Monday, 8 February 2016
Last updated 2 days ago
Jun 20 2012 | 11:15am ET
Hedge fund assets fell $18.8 billion in May, despite a net inflow of $9.5 billion from investors.
Industry assets fell to $2.53 trillion in May, according to data from eVestment|HFN, thanks to performance losses of $28.3 billion.
The net inflows in May came after two consecutive months of net outflows and mean that, year to date, investors have poured a net $35.0 billion into hedge funds. Performance gains have contributed an additional $37.6 billion and as a result, hedge fund assets under management are up $72.6 billion YTD, or 2.95%.
eVestment|HFN said reporting hedge funds posted an asset-weighted loss of 1.11% in May, compared to an equal-weighted decline of 1.54%, implying large funds had more success negotiating a difficult month. Large funds (those with AUM over $1 billion) lost 1.44% on average in May, while mid-size funds ($250,000 to $1 billion) lost 2.29% and small funds (under $250,000) lost 1.58%.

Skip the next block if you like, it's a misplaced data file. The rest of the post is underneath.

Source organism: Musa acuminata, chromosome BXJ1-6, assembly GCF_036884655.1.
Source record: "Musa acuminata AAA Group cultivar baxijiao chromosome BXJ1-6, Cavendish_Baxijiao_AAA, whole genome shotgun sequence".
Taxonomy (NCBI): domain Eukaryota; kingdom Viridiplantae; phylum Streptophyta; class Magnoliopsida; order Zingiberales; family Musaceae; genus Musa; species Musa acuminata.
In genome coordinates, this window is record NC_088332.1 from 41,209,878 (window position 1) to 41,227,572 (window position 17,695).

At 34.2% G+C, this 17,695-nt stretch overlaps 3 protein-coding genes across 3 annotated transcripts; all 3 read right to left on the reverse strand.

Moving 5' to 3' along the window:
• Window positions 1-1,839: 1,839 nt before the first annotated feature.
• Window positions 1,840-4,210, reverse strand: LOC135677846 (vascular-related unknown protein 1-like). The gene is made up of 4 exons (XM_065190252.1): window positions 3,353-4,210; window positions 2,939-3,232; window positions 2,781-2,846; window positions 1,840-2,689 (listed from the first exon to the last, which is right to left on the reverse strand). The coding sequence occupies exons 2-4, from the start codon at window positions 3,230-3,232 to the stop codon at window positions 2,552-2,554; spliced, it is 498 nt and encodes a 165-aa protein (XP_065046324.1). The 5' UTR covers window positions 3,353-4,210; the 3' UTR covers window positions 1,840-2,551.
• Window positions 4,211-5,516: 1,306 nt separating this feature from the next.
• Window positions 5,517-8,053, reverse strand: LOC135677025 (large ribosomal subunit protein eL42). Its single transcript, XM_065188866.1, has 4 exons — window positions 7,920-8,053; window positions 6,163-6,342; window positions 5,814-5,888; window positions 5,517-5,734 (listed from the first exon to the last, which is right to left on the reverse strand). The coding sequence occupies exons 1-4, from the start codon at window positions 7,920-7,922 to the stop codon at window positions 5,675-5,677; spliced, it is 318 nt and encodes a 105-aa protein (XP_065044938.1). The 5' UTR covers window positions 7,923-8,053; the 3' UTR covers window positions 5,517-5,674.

In actuality, the majority of reporting funds experienced outflows in May, but this was mostly due to redemptions from smaller funds—65% of all funds with assets over $1 billion had net inflows as did 53% of all mid-sized funds.
The data provider says investors continued to favor credit and macro funds over equity strategies in May, resulting in net inflows of $9.5 billion into credit funds and $2.7 billion into macro funds. Equity strategies had net inflows of $1.9 billion.
Commodity and managed futures funds experienced net outflows of $820 million and $1.5 billion, respectively, in May.
Emerging markets assets continued to fall—net outflows in May were $1.1 billion—and eVestment|HFN said the “current slide of investor assets from EM funds is unlike any we have seen since tracking fund flows back to 2003 and is only eclipsed in magnitude (but not duration) by redemptions during 2008 and 2009.”
Investors responded to ongoing turmoil in Europe by redeeming about $9.3 billion from funds located in Europe and $9.1 billion from funds investing primarily in Europe.